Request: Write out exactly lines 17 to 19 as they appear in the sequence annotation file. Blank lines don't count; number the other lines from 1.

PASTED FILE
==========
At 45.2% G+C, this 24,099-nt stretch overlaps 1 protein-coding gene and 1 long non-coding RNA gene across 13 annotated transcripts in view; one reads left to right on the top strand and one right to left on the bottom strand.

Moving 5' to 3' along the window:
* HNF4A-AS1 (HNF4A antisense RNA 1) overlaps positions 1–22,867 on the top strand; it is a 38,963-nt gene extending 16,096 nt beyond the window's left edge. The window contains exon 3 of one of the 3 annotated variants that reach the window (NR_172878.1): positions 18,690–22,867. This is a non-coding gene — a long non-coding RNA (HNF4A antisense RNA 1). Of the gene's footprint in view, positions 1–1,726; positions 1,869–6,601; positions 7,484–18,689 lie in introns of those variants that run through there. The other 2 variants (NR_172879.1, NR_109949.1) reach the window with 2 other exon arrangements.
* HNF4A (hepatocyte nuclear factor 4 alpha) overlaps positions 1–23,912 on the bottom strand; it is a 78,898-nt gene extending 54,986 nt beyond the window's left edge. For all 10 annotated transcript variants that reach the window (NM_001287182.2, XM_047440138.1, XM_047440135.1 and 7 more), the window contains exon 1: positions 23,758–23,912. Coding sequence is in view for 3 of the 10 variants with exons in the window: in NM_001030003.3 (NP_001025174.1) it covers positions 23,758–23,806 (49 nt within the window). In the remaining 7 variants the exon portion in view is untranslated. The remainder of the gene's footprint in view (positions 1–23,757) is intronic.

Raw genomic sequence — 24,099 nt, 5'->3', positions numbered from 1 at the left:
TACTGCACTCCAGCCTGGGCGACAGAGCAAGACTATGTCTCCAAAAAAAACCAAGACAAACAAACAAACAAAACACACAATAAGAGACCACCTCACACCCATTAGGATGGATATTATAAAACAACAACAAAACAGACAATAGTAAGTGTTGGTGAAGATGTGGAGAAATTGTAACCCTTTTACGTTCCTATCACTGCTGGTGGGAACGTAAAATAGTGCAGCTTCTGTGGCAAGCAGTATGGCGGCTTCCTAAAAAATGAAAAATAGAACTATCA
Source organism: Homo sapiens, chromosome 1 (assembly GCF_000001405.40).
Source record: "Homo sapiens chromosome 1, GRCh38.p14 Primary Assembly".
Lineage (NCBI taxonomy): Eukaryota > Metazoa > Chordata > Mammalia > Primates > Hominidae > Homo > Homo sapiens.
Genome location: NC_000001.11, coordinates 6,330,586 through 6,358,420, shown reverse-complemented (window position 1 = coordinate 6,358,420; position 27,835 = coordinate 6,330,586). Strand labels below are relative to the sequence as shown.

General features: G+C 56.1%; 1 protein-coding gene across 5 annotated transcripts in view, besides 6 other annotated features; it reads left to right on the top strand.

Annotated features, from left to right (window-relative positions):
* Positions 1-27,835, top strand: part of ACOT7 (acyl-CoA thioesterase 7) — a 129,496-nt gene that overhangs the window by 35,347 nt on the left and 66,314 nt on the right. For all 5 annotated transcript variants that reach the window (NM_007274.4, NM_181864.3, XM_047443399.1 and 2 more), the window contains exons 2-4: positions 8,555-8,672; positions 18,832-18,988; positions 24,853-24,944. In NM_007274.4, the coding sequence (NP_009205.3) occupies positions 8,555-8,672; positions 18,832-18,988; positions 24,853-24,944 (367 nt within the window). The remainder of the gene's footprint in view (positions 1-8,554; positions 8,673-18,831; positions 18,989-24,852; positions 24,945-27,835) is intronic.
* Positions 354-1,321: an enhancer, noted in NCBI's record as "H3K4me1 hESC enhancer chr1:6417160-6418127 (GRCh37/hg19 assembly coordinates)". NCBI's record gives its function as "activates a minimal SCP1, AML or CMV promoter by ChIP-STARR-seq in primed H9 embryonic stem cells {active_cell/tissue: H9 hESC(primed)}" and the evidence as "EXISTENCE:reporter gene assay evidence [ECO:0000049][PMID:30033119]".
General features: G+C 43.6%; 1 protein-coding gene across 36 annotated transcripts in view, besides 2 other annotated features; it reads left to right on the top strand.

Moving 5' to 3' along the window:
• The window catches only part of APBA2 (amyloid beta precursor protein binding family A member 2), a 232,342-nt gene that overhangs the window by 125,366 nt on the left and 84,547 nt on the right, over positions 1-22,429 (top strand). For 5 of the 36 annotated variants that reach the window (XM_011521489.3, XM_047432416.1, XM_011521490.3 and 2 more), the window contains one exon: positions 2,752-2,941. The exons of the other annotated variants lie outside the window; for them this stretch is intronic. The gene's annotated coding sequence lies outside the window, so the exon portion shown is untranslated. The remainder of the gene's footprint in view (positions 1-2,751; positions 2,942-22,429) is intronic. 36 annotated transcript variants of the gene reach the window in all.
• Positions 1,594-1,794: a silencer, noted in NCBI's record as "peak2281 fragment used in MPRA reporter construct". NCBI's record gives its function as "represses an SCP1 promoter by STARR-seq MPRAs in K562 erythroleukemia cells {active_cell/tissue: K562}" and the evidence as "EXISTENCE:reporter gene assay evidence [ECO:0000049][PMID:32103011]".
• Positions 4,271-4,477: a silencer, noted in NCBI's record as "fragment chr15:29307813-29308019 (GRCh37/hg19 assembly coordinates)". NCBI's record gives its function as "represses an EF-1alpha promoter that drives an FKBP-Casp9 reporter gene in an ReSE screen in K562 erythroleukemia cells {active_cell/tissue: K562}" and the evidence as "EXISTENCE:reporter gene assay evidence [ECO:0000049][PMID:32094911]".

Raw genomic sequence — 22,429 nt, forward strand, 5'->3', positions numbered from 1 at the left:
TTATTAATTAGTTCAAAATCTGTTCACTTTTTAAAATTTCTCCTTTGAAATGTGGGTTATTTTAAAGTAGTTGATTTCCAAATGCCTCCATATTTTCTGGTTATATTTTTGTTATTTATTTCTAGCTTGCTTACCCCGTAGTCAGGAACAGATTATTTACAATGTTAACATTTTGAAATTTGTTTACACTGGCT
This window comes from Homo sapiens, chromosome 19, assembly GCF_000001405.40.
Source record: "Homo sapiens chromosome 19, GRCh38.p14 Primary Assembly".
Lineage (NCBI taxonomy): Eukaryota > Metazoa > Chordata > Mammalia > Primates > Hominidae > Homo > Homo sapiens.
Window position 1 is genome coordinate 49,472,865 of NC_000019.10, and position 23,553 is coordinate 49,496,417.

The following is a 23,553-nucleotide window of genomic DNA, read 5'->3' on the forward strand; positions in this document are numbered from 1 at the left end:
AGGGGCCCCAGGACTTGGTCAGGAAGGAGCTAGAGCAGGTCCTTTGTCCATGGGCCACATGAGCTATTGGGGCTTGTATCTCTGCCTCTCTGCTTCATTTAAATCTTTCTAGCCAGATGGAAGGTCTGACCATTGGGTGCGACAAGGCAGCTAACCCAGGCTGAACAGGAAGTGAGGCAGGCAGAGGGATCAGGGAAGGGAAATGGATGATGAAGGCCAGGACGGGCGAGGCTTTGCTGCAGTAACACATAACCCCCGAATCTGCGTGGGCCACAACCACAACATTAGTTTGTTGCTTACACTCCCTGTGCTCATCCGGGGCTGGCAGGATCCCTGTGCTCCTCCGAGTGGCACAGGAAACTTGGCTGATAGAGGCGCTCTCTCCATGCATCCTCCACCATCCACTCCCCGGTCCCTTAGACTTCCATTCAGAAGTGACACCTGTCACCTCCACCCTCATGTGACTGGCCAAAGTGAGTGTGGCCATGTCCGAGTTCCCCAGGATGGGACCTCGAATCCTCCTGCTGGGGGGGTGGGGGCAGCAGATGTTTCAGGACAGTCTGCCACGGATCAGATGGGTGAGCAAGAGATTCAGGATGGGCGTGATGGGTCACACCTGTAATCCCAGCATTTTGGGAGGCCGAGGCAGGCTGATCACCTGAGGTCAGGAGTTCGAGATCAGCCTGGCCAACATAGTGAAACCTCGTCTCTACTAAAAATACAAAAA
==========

• The window catches only part of APBA2 (amyloid beta precursor protein binding family A member 2), a 232,342-nt gene that overhangs the window by 125,366 nt on the left and 84,547 nt on the right, over positions 1-22,429 (top strand). For 5 of the 36 annotated variants that reach the window (XM_011521489.3, XM_047432416.1, XM_011521490.3 and 2 more), the window contains one exon: positions 2,752-2,941. The exons of the other annotated variants lie outside the window; for them this stretch is intronic. The gene's annotated coding sequence lies outside the window, so the exon portion shown is untranslated. The remainder of the gene's footprint in view (positions 1-2,751; positions 2,942-22,429) is intronic. 36 annotated transcript variants of the gene reach the window in all.
• Positions 1,594-1,794: a silencer, noted in NCBI's record as "peak2281 fragment used in MPRA reporter construct". NCBI's record gives its function as "represses an SCP1 promoter by STARR-seq MPRAs in K562 erythroleukemia cells {active_cell/tissue: K562}" and the evidence as "EXISTENCE:reporter gene assay evidence [ECO:0000049][PMID:32103011]".
• Positions 4,271-4,477: a silencer, noted in NCBI's record as "fragment chr15:29307813-29308019 (GRCh37/hg19 assembly coordinates)". NCBI's record gives its function as "represses an EF-1alpha promoter that drives an FKBP-Casp9 reporter gene in an ReSE screen in K562 erythroleukemia cells {active_cell/tissue: K562}" and the evidence as "EXISTENCE:reporter gene assay evidence [ECO:0000049][PMID:32094911]".